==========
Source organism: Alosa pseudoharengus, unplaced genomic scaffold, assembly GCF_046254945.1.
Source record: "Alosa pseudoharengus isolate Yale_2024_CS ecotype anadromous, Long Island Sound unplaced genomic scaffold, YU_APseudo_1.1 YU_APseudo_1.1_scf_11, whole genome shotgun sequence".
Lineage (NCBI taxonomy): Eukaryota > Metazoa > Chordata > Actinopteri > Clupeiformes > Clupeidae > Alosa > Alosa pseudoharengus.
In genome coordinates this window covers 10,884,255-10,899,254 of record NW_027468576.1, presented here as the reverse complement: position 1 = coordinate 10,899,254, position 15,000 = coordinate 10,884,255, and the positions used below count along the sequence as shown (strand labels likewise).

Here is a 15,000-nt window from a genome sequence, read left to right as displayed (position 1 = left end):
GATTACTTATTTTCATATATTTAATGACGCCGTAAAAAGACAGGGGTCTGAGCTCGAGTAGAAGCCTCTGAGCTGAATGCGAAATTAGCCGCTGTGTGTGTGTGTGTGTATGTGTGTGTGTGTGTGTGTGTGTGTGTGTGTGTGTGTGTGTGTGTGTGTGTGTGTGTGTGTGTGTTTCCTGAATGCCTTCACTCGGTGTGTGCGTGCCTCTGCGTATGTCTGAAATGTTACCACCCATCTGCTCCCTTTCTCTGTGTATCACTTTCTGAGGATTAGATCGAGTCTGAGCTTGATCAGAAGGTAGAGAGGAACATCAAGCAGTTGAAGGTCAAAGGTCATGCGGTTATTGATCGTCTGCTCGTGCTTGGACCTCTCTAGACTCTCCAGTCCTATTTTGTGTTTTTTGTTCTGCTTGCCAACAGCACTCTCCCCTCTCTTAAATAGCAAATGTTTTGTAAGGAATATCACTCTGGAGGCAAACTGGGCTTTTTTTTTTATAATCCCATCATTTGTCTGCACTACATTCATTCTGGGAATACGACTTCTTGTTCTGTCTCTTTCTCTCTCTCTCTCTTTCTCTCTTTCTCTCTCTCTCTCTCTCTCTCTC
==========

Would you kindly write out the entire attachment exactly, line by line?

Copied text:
Source organism: Alosa pseudoharengus, unplaced genomic scaffold, assembly GCF_046254945.1.
Source record: "Alosa pseudoharengus isolate Yale_2024_CS ecotype anadromous, Long Island Sound unplaced genomic scaffold, YU_APseudo_1.1 YU_APseudo_1.1_scf_11, whole genome shotgun sequence".
Lineage (NCBI taxonomy): Eukaryota > Metazoa > Chordata > Actinopteri > Clupeiformes > Clupeidae > Alosa > Alosa pseudoharengus.
In genome coordinates this window covers 10,884,255-10,899,254 of record NW_027468576.1, presented here as the reverse complement: position 1 = coordinate 10,899,254, position 15,000 = coordinate 10,884,255, and the positions used below count along the sequence as shown (strand labels likewise).

Here is a 15,000-nt window from a genome sequence, read left to right as displayed (position 1 = left end):
GATTACTTATTTTCATATATTTAATGACGCCGTAAAAAGACAGGGGTCTGAGCTCGAGTAGAAGCCTCTGAGCTGAATGCGAAATTAGCCGCTGTGTGTGTGTGTGTGTATGTGTGTGTGTGTGTGTGTGTGTGTGTGTGTGTGTGTGTGTGTGTGTGTGTGTGTGTGTGTGTGTTTCCTGAATGCCTTCACTCGGTGTGTGCGTGCCTCTGCGTATGTCTGAAATGTTACCACCCATCTGCTCCCTTTCTCTGTGTATCACTTTCTGAGGATTAGATCGAGTCTGAGCTTGATCAGAAGGTAGAGAGGAACATCAAGCAGTTGAAGGTCAAAGGTCATGCGGTTATTGATCGTCTGCTCGTGCTTGGACCTCTCTAGACTCTCCAGTCCTATTTTGTGTTTTTTGTTCTGCTTGCCAACAGCACTCTCCCCTCTCTTAAATAGCAAATGTTTTGTAAGGAATATCACTCTGGAGGCAAACTGGGCTTTTTTTTTTATAATCCCATCATTTGTCTGCACTACATTCATTCTGGGAATACGACTTCTTGTTCTGTCTCTTTCTCTCTCTCTCTCTTTCTCTCTTTCTCTCTCTCTCTCTCTCTCTCTC